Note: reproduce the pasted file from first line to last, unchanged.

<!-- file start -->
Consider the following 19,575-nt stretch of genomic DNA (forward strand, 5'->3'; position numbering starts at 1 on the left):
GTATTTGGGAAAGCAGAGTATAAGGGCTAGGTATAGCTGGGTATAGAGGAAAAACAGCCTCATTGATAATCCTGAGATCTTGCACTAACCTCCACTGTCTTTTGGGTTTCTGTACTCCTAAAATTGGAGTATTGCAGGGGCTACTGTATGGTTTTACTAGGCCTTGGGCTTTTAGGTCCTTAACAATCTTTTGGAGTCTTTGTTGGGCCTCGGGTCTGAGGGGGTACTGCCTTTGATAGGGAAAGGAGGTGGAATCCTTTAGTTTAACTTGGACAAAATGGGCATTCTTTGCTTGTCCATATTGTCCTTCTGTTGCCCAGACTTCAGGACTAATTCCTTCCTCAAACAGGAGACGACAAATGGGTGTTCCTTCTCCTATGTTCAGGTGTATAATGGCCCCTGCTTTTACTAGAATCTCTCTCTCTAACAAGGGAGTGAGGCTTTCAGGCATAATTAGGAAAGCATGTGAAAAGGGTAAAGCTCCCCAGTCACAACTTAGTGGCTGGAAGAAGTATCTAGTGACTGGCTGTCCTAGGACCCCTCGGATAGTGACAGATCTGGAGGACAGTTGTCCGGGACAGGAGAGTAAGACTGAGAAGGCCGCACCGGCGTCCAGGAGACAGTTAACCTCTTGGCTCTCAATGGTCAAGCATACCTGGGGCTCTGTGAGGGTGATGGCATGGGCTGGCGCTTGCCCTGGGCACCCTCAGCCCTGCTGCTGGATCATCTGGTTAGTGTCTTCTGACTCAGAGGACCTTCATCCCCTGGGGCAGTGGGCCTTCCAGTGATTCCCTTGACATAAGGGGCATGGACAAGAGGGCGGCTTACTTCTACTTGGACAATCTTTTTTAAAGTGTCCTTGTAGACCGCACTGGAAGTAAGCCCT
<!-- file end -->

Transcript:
Consider the following 19,575-nt stretch of genomic DNA (forward strand, 5'->3'; position numbering starts at 1 on the left):
GTATTTGGGAAAGCAGAGTATAAGGGCTAGGTATAGCTGGGTATAGAGGAAAAACAGCCTCATTGATAATCCTGAGATCTTGCACTAACCTCCACTGTCTTTTGGGTTTCTGTACTCCTAAAATTGGAGTATTGCAGGGGCTACTGTATGGTTTTACTAGGCCTTGGGCTTTTAGGTCCTTAACAATCTTTTGGAGTCTTTGTTGGGCCTCGGGTCTGAGGGGGTACTGCCTTTGATAGGGAAAGGAGGTGGAATCCTTTAGTTTAACTTGGACAAAATGGGCATTCTTTGCTTGTCCATATTGTCCTTCTGTTGCCCAGACTTCAGGACTAATTCCTTCCTCAAACAGGAGACGACAAATGGGTGTTCCTTCTCCTATGTTCAGGTGTATAATGGCCCCTGCTTTTACTAGAATCTCTCTCTCTAACAAGGGAGTGAGGCTTTCAGGCATAATTAGGAAAGCATGTGAAAAGGGTAAAGCTCCCCAGTCACAACTTAGTGGCTGGAAGAAGTATCTAGTGACTGGCTGTCCTAGGACCCCTCGGATAGTGACAGATCTGGAGGACAGTTGTCCGGGACAGGAGAGTAAGACTGAGAAGGCCGCACCGGCGTCCAGGAGACAGTTAACCTCTTGGCTCTCAATGGTCAAGCATACCTGGGGCTCTGTGAGGGTGATGGCATGGGCTGGCGCTTGCCCTGGGCACCCTCAGCCCTGCTGCTGGATCATCTGGTTAGTGTCTTCTGACTCAGAGGACCTTCATCCCCTGGGGCAGTGGGCCTTCCAGTGATTCCCTTGACATAAGGGGCATGGACAAGAGGGCGGCTTACTTCTACTTGGACAATCTTTTTTAAAGTGTCCTTGTAGACCGCACTGGAAGTAAGCCCT